Ophthalmology Section DOI : 10.7860/JCDR/2015/14112.6480
Year : 2015 | Month : Sep | Volume : 9 | Issue : 9 Page : NC01 - NC04

Effect of Refractive Status and Axial Length on Peripapillary Retinal Nerve Fibre Layer Thickness: An Analysis Using 3D OCT

V. Sowmya1, V.R. Venkataramanan2, Vishnu Prasad3

1 Consultant, Department of Ophthalmology, Father Muller Medical College, Kankanady, Mangalore, Karnataka, India.
2 Consultant, Department of Ophthalmologist, Sankara Eye Hospital, Guntur, Andhra Pradesh, India.
3 Consultant, Department of ENT, Kasturba Medical College, Manipal University, Mangalore, Karnataka, India.


NAME, ADDRESS, E-MAIL ID OF THE CORRESPONDING AUTHOR: Dr. Vishnu Prasad, Consultant, Department of ENT, Kasturba Medical College, Manipal University, Mangalore - 575001, Karnataka, India.
E-mail: dr.vishnukp@yahoo.com
Abstract

Background

Accurate measurement of retinal nerve fiber layer (RNFL) is now possible with the high resolution optical coherence tomography (OCT). Effect of refractive status of the eye on RNFL thickness may be relevant in the diagnosis of glaucoma and other optic nerve diseases.

Aim

To assess the RNFL thickness and compare its correlation with refractive status and axial length of the eye.

Material and Methods

Three hundred eyes of 150 patients were included in this study, who underwent RNFL analysis using TOPCON 3D OCT 2000. Analysis of variance has been used to find the significance of study parameters between the study groups.

Results

The study showed that refractive status/axial length affected the peripapillary RNFL thickness significantly.

Conclusion

The study suggests that the diagnostic accuracy of OCT may be improved by considering refractive status and axial length of the eye when RNFL is measured.

Introduction

The retinal nerve fibre layer is a most sensitive indicator of optic nerve damage in glaucoma as it precedes visual field loss [1,2]. Age [35], gender [6], axial length [79], size of the optic disc, refractive status of the eye [79], ethnicity/race [10] can affect the RNFL thickness. Although red free fundus ophthalmoloscopy and photography allows direct visualization of the RNFL, so far these techniques are subjective, qualitative and not quantitative and reproducible [11]. Optical Coherence Tomography (OCT) is a new non-invasive technique which gives high resolution cross-sectional images of various ocular structures with an axial resolution of 10 microns. Thickness of the retina particularly of the RNFL can be measured as well as visualized using high resolution OCT [12,13].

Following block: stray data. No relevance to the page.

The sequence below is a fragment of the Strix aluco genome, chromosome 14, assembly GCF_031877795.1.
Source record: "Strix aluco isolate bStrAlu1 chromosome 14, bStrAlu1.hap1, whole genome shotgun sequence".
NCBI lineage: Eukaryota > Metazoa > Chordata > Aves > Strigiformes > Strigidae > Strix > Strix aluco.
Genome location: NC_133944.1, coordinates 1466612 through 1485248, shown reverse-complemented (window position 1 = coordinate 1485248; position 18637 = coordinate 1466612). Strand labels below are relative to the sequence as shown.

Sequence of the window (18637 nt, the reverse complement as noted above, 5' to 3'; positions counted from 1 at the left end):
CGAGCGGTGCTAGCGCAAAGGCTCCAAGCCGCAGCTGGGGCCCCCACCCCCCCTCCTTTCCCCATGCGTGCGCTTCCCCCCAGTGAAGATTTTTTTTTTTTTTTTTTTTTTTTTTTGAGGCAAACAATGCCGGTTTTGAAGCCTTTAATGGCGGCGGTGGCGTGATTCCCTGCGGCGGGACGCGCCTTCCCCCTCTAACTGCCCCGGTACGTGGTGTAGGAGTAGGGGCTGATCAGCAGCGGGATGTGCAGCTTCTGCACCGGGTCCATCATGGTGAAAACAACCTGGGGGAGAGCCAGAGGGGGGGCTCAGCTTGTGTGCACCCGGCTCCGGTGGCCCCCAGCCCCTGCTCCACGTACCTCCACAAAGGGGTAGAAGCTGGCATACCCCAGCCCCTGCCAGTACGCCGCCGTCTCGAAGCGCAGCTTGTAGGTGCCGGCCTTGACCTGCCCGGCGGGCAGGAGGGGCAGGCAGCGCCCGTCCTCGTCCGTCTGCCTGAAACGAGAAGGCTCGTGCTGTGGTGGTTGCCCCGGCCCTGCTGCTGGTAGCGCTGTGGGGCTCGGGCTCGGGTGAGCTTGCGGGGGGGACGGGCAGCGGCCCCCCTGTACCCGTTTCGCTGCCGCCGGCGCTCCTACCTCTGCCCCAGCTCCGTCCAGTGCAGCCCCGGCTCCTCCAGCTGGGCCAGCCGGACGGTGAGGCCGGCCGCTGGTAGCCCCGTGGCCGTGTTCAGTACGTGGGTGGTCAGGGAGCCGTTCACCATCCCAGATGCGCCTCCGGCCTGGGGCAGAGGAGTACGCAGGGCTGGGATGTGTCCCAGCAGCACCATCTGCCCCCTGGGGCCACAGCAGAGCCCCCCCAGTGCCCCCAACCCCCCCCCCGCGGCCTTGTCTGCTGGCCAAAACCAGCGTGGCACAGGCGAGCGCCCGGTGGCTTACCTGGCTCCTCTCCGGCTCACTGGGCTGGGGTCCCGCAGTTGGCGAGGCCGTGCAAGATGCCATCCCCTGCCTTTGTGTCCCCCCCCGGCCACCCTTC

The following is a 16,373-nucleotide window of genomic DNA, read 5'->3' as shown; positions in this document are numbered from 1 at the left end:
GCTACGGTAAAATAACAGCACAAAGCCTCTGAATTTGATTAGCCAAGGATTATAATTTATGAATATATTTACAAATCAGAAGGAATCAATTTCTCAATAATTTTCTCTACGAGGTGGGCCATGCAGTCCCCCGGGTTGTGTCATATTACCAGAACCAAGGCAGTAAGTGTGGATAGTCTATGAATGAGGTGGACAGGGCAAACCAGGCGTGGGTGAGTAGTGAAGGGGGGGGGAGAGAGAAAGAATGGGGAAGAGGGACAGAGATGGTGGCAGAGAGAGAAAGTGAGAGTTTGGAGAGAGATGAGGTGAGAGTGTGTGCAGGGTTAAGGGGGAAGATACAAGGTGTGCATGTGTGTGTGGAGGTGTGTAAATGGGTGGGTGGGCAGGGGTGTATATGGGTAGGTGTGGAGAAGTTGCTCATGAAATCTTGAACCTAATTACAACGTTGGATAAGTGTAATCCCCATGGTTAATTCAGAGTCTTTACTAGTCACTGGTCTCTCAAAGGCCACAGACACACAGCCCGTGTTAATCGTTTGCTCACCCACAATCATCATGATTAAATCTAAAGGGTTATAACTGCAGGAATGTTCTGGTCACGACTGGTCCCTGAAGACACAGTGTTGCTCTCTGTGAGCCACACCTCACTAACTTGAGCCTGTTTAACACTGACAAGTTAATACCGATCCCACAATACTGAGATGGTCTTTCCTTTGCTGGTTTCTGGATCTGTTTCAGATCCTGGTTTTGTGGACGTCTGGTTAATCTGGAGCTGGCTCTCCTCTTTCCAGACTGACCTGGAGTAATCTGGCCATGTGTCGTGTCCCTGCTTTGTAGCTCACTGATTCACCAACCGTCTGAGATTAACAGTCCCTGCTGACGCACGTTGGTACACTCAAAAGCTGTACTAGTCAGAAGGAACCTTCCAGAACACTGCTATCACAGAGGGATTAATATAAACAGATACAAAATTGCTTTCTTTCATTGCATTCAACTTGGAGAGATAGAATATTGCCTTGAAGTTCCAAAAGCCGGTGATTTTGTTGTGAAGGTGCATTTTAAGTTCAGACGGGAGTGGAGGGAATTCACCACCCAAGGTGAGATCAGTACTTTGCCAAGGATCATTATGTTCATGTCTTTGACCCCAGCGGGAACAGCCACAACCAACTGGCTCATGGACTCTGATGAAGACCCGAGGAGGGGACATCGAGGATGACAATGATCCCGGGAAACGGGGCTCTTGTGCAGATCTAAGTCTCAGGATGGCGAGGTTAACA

Near infrared light (830nm) is been used by OCT from a super luminescent diode laser which is transmitted to the retina via a fibre optic delivery system. When this light back scatters from the retina fibre optic interferometer captures it and reference mirror longitudinal data is extracted. The backscattering information provided by multiple individual axial A scans are used to construct the cross sectional OCT images of the retina. The degree of light scattering from the retinal tissue at different depth is represented with false colour on a monitor [13]. There are 2 types of scanning beams used to acquire images, either linear or circular. Approximately 1 second is taken to acquire a scan. In order to avoid areas of peripapillary atrophy a circular scan of 3.4mm is used [14]. Mean RNFL thickness measurements are calculated using computer algorithm which identifies and demarcates signal corresponding to RNFL [13]. Increased thickness along the superior and inferior poles of the optic nerve head gives a typical “double hump” appearance when RNFL thickness is normal [15,16]. New three dimensional optical coherence tomography (3D-OCT) instruments (Topcon-3D OCT-1000, OPTOVCUE-RTVue-100, OPTOPOL-SOCT COPERNICUS) are much faster than conventional OCT and have become more sophisticated ophthalmic imaging modalities [13].